6 September 2010. A World to Win News Service. Following are excerpts from an article that appeared in issue 13 (1989) of A World to Win magazine. It was originally published in the Revolutionary Worker (now called Revolution), voice of the Revolutionary Communist Party, USA, 10 June 1985.
For hundreds of years, floods and droughts had been the “twin scourges” of China. A major flood or drought hit large parts of the land at a pace of almost once a year, destroying crops or making it impossible to plant and thus leading to terrible famines that took the lives of hundreds of thousands at a time.
With the defeat of the U.S.-backed Koumintang (KMT) reactionaries in October 1949, the revolutionary regime led by Mao and the Communist Party of China faced an immensely difficult situation. U.S. imperialism and its reactionary allies surrounded and blockaded New China in an attempt to smother it to death. The land and the people had been ravaged by the decades of Japanese imperialist invasion and occupation and the rampages of the KMT army, which compounded the devastation from flood, drought and famine.
As a 1974 Peking Review article titled “Harnessing China’s Rivers” recalled, “What did the Koumintang reactionaries leave behind 25 years ago when New China was born? With all the waterways, dykes and embankments long out of repair, the peasants were completely at the mercy of nature. Flood and drought were common occurrences, wreaking havoc alternately or concurrently and taking a heavy toll on millions of people, with tens of millions more rendered homeless. Such being the plight of old China, certain imperialist prophets gleefully awaited the collapse of New China in the grip of these twin disasters which all past governments had failed to cope with.”
For the infant revolutionary
regime, the task of taming the great rivers – the Yangtze, the Yellow, the Huai (flowing in the central coastal plains between the Yangtze and the Yellow), and others – was a crucial aspect of transforming China from a dependent neocolony into an independent socialist country. Without protection from floods and new irrigation systems to fight droughts and open up new farmland, the peasantry – making up the overwhelming majority of the population – would continue to suffer. The worker-peasant alliance would be adversely affected and the ability of China to withstand the attacks of the imperialists and contribute to world revolution would be weakened.
In 1951 and ’52, Mao declared that the Huai River and the Yellow River “must be harnessed”. These calls were made amidst, and were very much a part of, the fierce two-line struggles within the Communist Party itself over China’s direction after liberation.
Under the rub
ric of “harmony” between capitalism and socialism and “consolidating” new democracy, revisionists like Liu Shao-chi fought to lead China down the road of capitalist development (which in China’s context inevitably would have meant neocolonial development). In agriculture, these bourgeois-democrats-turned-capitalist-roaders tried to stifle and sabotage the socialist transformation of the ownership of the means of production and all the relations of production. They argued that mechanisation and development of heavy industry (which in turn depended on foreign technology and “aid”) had to precede collectivisation, and that in the meantime the old social relations should remain intact in the countryside. Exploitation is a “merit”, Liu even declared.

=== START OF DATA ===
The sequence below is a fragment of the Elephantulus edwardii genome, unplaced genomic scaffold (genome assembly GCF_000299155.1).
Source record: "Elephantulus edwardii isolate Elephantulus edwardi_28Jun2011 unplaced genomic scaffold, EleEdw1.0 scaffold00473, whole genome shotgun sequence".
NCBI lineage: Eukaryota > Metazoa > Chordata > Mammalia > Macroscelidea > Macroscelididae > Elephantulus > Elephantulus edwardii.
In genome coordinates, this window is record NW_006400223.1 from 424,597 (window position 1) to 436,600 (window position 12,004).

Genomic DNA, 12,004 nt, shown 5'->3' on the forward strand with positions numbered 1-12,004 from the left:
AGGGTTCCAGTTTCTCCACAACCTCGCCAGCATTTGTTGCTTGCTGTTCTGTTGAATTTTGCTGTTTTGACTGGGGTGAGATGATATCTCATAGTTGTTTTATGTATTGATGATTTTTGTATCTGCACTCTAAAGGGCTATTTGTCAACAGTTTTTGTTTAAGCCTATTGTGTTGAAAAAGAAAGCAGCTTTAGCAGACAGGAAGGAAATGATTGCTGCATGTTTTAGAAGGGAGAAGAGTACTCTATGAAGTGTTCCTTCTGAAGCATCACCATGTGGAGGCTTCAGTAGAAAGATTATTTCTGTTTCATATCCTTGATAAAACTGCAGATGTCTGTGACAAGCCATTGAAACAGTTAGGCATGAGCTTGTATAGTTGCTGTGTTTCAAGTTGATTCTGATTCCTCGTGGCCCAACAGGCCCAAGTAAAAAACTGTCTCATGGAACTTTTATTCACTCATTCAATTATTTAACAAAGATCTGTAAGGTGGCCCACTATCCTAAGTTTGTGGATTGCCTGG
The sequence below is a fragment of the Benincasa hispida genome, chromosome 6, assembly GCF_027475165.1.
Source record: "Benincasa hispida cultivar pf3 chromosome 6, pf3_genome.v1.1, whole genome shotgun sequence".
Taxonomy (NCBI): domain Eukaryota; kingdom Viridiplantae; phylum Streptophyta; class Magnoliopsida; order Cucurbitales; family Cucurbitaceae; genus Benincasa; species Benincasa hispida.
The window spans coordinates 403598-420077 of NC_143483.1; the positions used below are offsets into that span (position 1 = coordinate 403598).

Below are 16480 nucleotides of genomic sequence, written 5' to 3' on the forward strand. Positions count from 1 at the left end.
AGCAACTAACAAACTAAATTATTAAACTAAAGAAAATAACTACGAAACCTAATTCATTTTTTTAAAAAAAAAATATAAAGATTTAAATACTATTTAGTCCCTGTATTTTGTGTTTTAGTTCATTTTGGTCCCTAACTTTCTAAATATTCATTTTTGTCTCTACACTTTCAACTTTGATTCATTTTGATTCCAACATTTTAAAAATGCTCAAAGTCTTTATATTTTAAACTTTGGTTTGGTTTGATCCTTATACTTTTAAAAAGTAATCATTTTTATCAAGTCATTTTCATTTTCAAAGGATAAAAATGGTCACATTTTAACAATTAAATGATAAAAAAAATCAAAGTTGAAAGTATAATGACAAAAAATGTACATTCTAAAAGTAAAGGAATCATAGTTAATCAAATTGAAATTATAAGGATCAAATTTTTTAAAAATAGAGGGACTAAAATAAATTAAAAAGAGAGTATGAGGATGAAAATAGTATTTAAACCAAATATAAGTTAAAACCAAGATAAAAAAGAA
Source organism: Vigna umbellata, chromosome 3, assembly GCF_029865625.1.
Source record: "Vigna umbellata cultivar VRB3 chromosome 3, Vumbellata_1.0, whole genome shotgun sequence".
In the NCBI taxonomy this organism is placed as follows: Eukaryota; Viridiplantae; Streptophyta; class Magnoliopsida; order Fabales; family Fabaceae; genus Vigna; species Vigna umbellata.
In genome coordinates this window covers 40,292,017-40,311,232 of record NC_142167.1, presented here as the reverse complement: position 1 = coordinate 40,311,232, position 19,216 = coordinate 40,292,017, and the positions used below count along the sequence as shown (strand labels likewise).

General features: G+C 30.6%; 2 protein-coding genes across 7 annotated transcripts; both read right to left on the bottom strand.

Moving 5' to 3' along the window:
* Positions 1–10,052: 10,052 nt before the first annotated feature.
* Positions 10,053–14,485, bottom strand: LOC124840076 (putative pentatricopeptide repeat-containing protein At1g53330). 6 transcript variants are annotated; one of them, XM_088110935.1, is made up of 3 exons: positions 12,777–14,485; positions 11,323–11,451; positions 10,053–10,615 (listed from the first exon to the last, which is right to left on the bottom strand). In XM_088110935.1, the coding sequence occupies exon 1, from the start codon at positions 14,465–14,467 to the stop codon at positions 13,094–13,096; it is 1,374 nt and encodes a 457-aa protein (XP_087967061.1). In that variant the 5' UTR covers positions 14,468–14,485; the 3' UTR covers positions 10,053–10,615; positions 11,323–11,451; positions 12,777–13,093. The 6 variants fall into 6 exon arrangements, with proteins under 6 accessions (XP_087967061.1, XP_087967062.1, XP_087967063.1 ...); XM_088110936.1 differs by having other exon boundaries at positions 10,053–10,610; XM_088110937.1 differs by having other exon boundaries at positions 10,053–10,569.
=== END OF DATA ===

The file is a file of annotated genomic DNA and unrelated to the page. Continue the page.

The two lines were sharply posed in the question of taking on the job of controlling China’s rivers.
According to those like Liu, such large-scale and technically difficult projects were impossible to undertake since China had neither the funds nor the technology, Liu condescendingly preached that people in areas affected by flood or drought should rely on “relief”. As one observer noted in the mid-70s when the Huai River projects had been completed and the Yellow River brought largely under control, “had the masses waited for machines to do it, there would still be fam
ines in North China.”
Mao sharply criticised and fought against the revisionist and capitulationist line of Liu and others, and declared that, “We must now realise that there will soon be a nationwide high tide of socialist transformation in the countryside.”
Indeed a tremendous upsurge swept through the countryside. The millions of peasants, mobilised in unprecedented forms of cooperation in big water projects, were an integral part of this – leading to the basic establishm
ent of socialist ownership in agriculture (as well as industry) by 1956. The struggle further erupted into the momentous upheaval of the Great leap Forward in 1958; it was out of this furnace that the people’s communes were born. Water conservation projects played a key role once more in this new and major step in socialist transformation.
People’s communes started spontaneously in Honan province out of a project to bring water across the Taihang mountain ranges to irrigate a dry plain area that suffered from drought eight or nine years out of ten. The peasant cooperatives took initiative in merging their labour power on a scale unheard of previously to build the Red Canal, which stretched 1,500 kilometres across the Taihang. When Mao came
to visit this merger of peasant associations, the name “people’s commune” was chosen. “This is a new creation of the masses”, Mao wrote. Others around the country followed the example: by the end of 1958, 26,000 communes had formed (increasing to 72,000 with new formations and subdivisions by 1961).
One of the slogans raised by the peasants during the Great Leap Forward was: “Teach water to climb mountains up to heaven!” The slogan of course referred directly to the carving of waterways across mountain ranges to bring water and life to arid lands. But it also spoke more broadly to the grand struggles of the masses consciously transforming society and nature, and in the process transforming themselves. Under the oppressive order of the old society, who but the most brave and farsighted would have dared dream of teaching “water to climb the mountains up to heaven”?
The scourge of the rivers